D2.1. Congregate Care: long-term care options
Consider this scenario, a composite of actual circumstances.
Bob and Mary were happy when their military service ended, they married and embarked on their civilian careers. Bob and Mary were healthcare professionals; Bob was a professor at the local medical school and Mary was a hospice nurse. Bob and Mary were always active in their church and volunteered their time in the community. They both retired at age 65 to pursue their dream of domestic and international travel. During the early years of their retired life, the couple continued to work part time, travel extensively, and spend time with their grandkids. When Mary turned 78 years of age Bob noticed that she was having memory problems.
Mary always kept up on the latest topics and was always the first to complete the crossword puzzles and other logic games in the newspaper. However, Mary seemed to become increasingly forgetful; she would run errands to purchase specific items and return home empty-handed. The couple decided to seek help from a gerontologist. An extensive battery of cognitive and neuropsychological tests determined that Mary’s language skills and mental abilities had markedly diminished. Mary was diagnosed with Alzheimer’s disease, an incurable terminal brain disease. After the initial shock of the diagnosis, the couple developed a plan that included Bob serving as Mary’s sole caregiver.
Over time, the disease progressed making it difficult for Bob to meet Mary’s needs. In addition, the progression of the disease was tough for both Bob, the children and grandchildren to witness. At first Mary became confused, then she became progressively irritable and aggressive. Five years after the diagnosis, Mary became almost totally withdrawn. Her appetite was nonexistent, and she became incontinent. Additionally, Mary was diagnosed with “sundowners’ syndrome” – a phenomenon whereby the individual experiences confusion and exasperation during the late afternoon or early evening hours.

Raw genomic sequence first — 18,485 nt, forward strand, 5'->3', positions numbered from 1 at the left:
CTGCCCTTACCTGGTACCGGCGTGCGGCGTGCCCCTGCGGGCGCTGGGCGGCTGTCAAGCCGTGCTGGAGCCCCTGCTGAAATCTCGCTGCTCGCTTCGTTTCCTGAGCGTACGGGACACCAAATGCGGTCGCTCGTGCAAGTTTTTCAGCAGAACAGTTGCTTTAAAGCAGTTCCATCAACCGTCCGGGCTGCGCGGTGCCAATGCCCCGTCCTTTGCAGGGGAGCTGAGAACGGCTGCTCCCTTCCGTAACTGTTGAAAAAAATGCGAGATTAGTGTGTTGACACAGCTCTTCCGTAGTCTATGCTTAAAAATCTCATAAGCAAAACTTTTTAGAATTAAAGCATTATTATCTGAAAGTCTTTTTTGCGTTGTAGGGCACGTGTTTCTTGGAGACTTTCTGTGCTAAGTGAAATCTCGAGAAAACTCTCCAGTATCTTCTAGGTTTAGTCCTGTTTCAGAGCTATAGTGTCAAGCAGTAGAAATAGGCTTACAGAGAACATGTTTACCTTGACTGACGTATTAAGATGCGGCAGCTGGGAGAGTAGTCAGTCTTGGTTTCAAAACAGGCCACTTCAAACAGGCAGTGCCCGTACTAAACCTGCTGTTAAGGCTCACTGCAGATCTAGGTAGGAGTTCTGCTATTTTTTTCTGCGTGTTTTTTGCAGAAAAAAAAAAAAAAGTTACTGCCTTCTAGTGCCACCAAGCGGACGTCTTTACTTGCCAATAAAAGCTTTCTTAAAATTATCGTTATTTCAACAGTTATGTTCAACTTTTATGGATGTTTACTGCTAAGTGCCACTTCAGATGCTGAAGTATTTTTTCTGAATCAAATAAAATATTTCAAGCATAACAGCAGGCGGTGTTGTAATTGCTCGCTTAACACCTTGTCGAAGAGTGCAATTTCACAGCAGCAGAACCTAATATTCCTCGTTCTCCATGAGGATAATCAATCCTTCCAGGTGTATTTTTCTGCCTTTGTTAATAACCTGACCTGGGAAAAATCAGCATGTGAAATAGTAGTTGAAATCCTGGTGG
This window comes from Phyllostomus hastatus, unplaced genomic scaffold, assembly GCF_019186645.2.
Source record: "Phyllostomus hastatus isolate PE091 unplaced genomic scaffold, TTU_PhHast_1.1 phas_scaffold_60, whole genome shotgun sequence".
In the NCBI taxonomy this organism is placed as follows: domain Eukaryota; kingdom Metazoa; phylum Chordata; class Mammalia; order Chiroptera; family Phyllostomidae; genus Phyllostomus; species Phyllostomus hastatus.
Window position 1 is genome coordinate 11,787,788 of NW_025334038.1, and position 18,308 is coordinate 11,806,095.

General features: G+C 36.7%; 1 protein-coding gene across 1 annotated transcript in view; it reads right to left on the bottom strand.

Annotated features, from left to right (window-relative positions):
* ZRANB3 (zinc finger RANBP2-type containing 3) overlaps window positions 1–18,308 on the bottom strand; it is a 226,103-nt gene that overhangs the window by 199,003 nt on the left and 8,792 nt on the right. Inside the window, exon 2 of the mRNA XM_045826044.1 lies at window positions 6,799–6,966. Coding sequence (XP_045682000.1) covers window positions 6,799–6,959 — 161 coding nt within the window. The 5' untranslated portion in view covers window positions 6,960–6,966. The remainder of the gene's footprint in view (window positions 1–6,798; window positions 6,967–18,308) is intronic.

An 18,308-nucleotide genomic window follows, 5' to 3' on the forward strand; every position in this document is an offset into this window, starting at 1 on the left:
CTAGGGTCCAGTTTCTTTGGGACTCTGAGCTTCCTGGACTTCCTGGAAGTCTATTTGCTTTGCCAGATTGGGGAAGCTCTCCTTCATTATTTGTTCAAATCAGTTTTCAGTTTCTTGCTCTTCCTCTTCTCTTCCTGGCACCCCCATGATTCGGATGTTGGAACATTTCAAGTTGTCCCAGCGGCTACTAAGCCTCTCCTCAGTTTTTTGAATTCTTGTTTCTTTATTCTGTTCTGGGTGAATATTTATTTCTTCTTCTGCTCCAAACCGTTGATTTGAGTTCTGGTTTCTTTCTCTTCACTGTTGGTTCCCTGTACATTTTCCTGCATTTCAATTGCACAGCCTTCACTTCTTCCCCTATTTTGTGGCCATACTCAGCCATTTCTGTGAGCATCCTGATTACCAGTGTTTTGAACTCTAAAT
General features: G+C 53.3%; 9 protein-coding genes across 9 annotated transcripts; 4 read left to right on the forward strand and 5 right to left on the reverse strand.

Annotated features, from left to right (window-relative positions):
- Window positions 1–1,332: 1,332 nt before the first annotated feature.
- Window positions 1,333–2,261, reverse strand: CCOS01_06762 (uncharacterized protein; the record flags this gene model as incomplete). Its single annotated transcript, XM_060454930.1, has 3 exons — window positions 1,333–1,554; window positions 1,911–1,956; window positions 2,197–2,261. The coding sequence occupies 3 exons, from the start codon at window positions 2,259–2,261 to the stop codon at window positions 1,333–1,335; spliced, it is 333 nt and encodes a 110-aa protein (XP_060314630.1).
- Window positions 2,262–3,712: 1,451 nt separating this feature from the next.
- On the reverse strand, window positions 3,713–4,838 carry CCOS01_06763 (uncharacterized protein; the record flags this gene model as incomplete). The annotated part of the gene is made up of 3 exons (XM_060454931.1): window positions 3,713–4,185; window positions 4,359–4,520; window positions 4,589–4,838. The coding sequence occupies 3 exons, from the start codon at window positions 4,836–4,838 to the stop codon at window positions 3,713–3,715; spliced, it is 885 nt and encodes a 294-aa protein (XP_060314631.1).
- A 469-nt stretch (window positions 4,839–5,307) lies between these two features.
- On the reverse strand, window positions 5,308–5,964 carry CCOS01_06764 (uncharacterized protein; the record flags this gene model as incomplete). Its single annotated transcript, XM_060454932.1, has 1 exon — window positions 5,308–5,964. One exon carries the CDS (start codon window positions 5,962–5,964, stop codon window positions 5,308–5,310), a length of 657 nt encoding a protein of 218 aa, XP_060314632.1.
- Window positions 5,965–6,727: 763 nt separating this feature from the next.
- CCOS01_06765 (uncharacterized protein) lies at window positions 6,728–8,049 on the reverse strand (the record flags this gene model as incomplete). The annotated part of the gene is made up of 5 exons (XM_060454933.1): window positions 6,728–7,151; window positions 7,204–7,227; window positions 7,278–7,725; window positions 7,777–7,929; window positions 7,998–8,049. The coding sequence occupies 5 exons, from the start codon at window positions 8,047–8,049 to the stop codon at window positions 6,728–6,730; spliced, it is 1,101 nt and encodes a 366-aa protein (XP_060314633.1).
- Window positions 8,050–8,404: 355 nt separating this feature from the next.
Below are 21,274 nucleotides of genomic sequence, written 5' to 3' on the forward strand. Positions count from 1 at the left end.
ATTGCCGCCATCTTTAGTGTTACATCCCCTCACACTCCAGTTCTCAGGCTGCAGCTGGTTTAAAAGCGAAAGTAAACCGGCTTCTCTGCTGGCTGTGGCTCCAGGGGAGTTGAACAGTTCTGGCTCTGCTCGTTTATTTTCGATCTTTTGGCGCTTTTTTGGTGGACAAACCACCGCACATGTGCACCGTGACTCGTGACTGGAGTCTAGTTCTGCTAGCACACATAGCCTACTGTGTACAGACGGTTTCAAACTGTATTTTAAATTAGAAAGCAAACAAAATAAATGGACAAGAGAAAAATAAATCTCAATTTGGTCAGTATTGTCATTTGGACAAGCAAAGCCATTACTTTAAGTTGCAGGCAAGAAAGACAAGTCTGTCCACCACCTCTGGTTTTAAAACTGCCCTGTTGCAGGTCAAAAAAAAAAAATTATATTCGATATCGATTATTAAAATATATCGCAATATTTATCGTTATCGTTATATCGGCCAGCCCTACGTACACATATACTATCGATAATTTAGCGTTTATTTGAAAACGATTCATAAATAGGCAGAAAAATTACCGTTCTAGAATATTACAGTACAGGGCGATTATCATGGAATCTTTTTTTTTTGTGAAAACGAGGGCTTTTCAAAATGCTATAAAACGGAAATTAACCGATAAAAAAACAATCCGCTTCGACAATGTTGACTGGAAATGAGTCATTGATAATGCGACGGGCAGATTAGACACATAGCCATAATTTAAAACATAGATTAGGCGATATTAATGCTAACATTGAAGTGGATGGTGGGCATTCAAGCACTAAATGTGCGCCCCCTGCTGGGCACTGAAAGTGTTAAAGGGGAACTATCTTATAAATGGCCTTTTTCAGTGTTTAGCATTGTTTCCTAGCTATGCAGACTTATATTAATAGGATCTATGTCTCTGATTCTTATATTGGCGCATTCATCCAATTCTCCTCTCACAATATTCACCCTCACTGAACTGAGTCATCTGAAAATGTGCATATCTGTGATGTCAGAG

Bob struggled to care for her and keep an upbeat attitude; however, he too was experiencing health issues due to aging. Bob was a competitive runner for years which impacted his knees and other joints. At times, this condition prevented him from daily activities, self-care and taking care of Mary.
Bob eventually hired a home health aide to visit daily to assist Mary and also do some light household chores. As Mary’s condition grew more serious, he had to make a decision. He was no longer able to care for her, and his own ailments were starting to severely impact his ability to take care of himself.
Bob and Mary had no assets and their retirement savings was gone. They were forced to ask for financial assistance from their children. Luckily, their children were professionals and able to assist Bob and Mary financially. The family had a meeting and agreed that Bob and Mary need to move into a home where they can both get the care that they need.
1. What long-term care options should be considered by Bob and his family for both himself and Mary?
2. What are the requirements necessary to access the care you have chosen in Question 1?
3. What funding mechanisms are available to Bob and Mary, and how does this affect the choice of their care options?
4. What could Bob and Mary have done to plan their care during their later years?
5. What is your plan to prepare for the possibility of your need for long-term care?
Your discussion should be in the form of a case study analysis. You can use another similar approach or a variation of this example.